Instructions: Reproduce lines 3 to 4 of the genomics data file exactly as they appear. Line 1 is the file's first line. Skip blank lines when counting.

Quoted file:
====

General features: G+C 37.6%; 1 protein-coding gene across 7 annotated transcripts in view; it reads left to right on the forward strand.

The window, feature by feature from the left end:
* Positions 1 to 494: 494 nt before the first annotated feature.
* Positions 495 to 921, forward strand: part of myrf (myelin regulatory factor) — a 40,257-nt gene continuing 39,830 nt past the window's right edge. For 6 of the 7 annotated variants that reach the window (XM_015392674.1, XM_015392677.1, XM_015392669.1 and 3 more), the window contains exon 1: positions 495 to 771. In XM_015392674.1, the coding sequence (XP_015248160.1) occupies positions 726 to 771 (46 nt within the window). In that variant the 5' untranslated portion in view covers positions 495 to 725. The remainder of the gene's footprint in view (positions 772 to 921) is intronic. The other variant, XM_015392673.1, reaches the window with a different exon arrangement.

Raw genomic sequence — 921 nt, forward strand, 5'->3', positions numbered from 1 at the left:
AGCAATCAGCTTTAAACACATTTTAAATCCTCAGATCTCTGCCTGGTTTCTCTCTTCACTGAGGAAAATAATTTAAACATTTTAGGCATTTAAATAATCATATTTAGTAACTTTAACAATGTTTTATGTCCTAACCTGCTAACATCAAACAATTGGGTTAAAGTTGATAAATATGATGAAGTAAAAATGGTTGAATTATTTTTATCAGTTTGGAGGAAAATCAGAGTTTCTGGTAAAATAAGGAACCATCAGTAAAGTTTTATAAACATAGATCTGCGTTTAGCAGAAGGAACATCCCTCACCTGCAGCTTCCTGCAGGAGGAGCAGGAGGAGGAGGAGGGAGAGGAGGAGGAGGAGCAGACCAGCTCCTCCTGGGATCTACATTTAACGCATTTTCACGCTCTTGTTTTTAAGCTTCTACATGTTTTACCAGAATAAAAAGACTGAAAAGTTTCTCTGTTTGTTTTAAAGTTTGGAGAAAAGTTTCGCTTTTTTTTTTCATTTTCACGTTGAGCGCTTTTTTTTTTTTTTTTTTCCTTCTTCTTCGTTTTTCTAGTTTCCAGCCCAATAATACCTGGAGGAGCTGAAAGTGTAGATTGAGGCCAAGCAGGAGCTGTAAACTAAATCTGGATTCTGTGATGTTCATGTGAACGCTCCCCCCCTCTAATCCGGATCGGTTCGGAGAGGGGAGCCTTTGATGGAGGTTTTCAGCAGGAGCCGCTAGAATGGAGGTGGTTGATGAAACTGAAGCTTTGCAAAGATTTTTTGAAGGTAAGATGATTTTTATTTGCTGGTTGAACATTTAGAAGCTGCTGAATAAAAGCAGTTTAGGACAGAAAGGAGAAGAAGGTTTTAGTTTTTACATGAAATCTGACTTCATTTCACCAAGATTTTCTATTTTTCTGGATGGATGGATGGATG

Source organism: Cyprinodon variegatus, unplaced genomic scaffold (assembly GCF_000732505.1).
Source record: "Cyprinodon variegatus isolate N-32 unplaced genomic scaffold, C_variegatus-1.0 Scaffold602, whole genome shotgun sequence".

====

* Positions 1 to 494: 494 nt before the first annotated feature.
* Positions 495 to 921, forward strand: part of myrf (myelin regulatory factor) — a 40,257-nt gene continuing 39,830 nt past the window's right edge. For 6 of the 7 annotated variants that reach the window (XM_015392674.1, XM_015392677.1, XM_015392669.1 and 3 more), the window contains exon 1: positions 495 to 771. In XM_015392674.1, the coding sequence (XP_015248160.1) occupies positions 726 to 771 (46 nt within the window). In that variant the 5' untranslated portion in view covers positions 495 to 725. The remainder of the gene's footprint in view (positions 772 to 921) is intronic. The other variant, XM_015392673.1, reaches the window with a different exon arrangement.